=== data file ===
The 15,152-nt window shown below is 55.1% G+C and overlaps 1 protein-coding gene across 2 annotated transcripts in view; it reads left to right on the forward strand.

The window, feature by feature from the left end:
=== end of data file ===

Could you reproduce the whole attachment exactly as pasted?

The 15,152-nt window shown below is 55.1% G+C and overlaps 1 protein-coding gene across 2 annotated transcripts in view; it reads left to right on the forward strand.

The window, feature by feature from the left end: